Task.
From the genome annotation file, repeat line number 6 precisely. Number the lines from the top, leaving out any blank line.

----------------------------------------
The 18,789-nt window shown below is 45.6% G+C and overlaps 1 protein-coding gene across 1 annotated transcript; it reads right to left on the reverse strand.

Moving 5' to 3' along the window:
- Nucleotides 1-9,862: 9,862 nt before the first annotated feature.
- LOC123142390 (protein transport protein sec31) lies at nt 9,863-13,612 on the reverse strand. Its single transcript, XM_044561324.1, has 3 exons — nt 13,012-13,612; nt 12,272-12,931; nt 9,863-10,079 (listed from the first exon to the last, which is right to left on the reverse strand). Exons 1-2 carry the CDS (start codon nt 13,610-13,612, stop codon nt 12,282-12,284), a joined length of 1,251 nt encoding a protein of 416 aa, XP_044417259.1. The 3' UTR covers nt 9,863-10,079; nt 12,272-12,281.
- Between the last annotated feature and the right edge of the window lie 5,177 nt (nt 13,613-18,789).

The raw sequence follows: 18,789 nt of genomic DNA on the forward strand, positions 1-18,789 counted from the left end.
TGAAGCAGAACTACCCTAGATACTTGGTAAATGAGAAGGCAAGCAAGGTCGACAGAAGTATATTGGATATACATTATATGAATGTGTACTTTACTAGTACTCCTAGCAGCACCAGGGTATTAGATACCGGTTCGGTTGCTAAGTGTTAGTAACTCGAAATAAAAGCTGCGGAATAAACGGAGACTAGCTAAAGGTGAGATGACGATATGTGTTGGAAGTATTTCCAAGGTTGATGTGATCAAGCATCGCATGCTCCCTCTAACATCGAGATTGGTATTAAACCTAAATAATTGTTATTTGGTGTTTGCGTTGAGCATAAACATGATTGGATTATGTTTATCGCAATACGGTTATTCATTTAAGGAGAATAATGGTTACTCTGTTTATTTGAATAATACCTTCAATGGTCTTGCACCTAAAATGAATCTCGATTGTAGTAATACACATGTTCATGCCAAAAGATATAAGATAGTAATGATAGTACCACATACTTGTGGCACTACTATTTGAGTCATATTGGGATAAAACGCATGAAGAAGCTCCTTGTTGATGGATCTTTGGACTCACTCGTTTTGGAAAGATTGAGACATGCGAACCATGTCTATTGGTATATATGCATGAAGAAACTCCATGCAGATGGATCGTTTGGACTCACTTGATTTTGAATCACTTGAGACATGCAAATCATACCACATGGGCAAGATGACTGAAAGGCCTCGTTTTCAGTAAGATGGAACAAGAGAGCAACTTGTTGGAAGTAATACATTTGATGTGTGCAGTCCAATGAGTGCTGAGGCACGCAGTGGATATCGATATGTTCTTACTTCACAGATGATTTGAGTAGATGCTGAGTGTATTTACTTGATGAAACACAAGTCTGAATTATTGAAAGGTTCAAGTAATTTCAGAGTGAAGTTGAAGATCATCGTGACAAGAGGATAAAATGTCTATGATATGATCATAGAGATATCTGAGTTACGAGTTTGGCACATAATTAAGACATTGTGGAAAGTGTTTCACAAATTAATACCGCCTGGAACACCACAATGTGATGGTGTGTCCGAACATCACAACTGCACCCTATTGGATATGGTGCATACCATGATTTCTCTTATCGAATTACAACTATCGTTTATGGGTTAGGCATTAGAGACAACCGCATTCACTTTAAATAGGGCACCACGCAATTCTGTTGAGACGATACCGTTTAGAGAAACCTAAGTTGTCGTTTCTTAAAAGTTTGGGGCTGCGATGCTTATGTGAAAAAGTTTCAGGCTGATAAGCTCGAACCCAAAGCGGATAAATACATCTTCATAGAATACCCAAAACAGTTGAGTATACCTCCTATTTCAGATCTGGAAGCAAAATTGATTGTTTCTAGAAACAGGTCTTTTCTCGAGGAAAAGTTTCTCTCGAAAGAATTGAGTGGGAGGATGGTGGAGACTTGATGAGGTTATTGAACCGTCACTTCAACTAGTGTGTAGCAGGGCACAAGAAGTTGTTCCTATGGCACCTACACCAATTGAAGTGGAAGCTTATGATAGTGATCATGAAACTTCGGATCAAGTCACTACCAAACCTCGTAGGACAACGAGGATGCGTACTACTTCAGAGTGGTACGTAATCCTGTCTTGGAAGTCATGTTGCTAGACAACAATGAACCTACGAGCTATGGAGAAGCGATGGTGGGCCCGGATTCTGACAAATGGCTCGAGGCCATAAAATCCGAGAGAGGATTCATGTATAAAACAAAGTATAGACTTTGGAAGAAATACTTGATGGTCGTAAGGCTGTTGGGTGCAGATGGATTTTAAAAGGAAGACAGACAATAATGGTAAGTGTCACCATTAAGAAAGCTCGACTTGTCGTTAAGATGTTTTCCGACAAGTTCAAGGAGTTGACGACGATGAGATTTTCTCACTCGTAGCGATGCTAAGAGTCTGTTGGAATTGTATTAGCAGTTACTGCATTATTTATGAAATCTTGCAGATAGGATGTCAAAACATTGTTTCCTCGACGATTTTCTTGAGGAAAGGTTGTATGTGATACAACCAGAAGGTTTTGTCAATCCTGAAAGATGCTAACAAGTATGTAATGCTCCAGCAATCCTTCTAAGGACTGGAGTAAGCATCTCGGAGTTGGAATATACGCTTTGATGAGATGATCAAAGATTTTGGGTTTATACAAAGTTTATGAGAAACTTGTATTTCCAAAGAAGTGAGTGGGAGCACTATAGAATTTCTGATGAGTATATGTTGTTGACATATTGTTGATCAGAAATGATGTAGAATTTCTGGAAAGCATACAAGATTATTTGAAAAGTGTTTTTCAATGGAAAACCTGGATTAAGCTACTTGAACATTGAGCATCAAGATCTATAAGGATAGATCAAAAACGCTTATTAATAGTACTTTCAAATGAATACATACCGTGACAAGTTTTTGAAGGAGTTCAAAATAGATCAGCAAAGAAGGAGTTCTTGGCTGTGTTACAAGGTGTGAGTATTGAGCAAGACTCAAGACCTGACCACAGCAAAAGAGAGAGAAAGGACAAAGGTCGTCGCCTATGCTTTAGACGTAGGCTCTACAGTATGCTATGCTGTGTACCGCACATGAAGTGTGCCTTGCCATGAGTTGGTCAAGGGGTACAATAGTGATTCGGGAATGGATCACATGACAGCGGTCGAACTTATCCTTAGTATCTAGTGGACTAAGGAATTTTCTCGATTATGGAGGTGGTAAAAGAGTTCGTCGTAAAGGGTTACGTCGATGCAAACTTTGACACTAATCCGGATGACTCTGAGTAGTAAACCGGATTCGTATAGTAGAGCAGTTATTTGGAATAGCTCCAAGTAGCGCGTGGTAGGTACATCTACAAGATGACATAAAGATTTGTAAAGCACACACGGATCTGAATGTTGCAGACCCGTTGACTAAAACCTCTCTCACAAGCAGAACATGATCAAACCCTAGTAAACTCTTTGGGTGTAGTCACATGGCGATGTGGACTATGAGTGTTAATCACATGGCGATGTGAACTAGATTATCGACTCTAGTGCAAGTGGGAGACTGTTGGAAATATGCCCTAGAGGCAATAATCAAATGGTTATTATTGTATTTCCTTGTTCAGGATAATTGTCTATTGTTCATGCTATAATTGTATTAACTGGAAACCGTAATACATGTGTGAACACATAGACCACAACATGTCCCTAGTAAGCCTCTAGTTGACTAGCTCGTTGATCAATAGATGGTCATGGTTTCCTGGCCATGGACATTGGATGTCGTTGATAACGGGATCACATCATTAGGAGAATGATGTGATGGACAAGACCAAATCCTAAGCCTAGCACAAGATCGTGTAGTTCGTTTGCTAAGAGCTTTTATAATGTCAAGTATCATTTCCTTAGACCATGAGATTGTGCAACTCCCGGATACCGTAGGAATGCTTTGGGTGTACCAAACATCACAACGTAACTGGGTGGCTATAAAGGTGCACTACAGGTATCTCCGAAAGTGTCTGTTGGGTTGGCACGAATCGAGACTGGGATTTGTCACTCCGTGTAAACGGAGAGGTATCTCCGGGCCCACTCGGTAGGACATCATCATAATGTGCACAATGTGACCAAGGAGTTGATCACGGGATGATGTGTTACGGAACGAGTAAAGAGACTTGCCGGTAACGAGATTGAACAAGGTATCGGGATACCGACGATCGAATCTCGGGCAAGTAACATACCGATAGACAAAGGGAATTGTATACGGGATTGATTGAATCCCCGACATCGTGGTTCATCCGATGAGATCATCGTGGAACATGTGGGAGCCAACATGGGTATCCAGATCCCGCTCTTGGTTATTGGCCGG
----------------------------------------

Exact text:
The raw sequence follows: 18,789 nt of genomic DNA on the forward strand, positions 1-18,789 counted from the left end.